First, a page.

We here at Medgadget love us some nanotech. That said, compared to other fields of chemistry (or is that physics?) there aren’t a lot of guidelines for how to responsibly develop the technology. Leave it to the British to find the responsible way to do something. We’ll let Lord Selborne take it from here…
Lord Selborne, chair of the working group said: “Nanotechnologies are generating a huge amount of excitement, with the industry growing extremely fast. But business is operating in a climate of technical, social and commercial uncertainty concerning these relatively new technologies. In light of this we are aiming to develop a code, with extensive stakeholder input, that will indicate best practice for companies across the value chain from nanomaterials producers to consumer product retailers.
“By helping companies develop nanotechnologies responsibly, we hope this Code will play an important role in ensuring that nanotechnologies realise their full potential including delivering health, environmental, social and economic benefits.”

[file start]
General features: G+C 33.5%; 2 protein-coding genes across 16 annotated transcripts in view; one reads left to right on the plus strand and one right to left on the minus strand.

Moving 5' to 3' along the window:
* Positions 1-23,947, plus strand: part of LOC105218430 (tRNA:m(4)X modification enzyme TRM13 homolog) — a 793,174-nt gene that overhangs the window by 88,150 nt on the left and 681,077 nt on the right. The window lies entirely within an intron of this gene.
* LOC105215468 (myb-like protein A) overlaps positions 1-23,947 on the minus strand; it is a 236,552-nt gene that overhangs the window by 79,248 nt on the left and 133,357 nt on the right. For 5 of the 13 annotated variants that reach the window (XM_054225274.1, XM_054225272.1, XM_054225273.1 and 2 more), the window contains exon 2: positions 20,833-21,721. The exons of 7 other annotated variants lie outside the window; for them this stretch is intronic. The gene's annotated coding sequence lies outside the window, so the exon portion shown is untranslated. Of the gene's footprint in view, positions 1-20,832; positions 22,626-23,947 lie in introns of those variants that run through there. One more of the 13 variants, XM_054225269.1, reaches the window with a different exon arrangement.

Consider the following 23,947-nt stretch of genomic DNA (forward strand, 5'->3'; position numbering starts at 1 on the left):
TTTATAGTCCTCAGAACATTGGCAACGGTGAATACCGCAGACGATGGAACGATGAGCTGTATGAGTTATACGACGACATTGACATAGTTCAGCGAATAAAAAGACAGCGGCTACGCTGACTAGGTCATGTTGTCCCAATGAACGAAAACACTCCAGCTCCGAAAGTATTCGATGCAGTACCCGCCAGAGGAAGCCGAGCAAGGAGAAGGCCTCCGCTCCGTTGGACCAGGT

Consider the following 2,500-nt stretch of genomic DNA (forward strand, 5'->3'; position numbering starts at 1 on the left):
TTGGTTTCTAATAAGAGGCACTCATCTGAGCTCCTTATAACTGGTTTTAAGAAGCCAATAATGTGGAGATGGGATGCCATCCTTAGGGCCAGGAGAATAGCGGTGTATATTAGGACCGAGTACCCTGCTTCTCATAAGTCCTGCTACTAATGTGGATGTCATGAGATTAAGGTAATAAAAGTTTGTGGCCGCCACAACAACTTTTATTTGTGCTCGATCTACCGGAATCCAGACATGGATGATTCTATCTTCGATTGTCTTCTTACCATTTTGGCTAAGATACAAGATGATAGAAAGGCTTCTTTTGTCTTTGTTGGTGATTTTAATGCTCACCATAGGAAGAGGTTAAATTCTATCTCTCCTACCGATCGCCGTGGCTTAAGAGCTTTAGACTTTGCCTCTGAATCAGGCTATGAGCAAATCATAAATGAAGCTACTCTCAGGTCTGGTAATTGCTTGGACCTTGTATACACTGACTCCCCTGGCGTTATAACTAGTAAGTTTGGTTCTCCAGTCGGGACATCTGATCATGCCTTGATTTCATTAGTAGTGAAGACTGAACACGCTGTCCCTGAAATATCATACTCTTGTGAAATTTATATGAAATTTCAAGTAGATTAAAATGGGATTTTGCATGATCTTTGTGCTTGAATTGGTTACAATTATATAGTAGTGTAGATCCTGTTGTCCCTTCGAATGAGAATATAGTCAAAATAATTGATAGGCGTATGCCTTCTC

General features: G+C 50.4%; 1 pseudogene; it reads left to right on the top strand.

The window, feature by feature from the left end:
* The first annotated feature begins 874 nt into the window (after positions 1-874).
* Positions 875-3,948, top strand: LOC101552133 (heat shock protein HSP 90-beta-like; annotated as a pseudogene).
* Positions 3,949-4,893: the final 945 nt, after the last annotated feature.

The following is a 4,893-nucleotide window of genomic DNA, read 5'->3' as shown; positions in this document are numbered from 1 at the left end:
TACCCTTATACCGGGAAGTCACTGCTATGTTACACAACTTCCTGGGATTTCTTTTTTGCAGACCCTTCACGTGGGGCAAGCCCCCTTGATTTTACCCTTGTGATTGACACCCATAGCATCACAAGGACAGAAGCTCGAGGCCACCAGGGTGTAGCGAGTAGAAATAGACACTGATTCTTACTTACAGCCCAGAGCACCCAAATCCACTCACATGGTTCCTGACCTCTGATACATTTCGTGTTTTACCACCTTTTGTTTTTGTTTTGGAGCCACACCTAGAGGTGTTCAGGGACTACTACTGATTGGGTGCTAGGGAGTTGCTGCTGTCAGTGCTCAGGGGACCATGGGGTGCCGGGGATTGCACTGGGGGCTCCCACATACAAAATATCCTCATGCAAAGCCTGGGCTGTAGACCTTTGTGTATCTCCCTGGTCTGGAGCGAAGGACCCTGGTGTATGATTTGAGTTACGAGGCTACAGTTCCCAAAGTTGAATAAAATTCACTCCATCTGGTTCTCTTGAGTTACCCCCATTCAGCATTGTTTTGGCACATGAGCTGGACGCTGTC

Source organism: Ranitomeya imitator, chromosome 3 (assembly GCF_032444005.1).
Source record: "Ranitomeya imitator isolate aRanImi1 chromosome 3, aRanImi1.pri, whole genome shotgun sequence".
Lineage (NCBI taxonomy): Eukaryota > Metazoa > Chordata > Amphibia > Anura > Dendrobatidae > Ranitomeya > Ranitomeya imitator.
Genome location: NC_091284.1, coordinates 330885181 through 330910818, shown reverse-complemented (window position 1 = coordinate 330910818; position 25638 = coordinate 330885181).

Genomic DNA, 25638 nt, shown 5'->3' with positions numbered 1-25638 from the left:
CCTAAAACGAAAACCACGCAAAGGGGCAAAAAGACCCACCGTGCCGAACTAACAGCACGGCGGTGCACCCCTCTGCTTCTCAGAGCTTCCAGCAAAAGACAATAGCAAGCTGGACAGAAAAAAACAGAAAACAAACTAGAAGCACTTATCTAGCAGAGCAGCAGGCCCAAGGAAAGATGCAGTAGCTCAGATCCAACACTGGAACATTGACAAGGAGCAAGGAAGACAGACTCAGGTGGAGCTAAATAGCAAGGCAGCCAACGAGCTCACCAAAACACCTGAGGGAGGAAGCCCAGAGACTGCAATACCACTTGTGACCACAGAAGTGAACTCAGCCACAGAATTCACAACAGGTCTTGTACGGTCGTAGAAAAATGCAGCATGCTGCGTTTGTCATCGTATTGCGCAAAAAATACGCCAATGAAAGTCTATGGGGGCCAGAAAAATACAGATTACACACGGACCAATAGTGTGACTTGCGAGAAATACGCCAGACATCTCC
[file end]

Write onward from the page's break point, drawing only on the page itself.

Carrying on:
The Code will be voluntary with companies being encouraged to publicly explain how they comply with its principles through, for example statements in annual or corporate responsibility reports. The Code will set out expected corporate behaviours and management processes rather than an auditable standard, although indicators of compliance may be developed.
An open consultation will take place in Autumn 2007 when a draft code will be available for comment. More information is available from www.responsiblenanocode.org. The working group aims to publish the Code early in 2008.
It might look like there’s no picture with this post, but in reality we’re experimenting with a new nano-scale picture process. You’ve all got scanning tunneling electron microscopes at your disposal, right?
More from the Royal Society…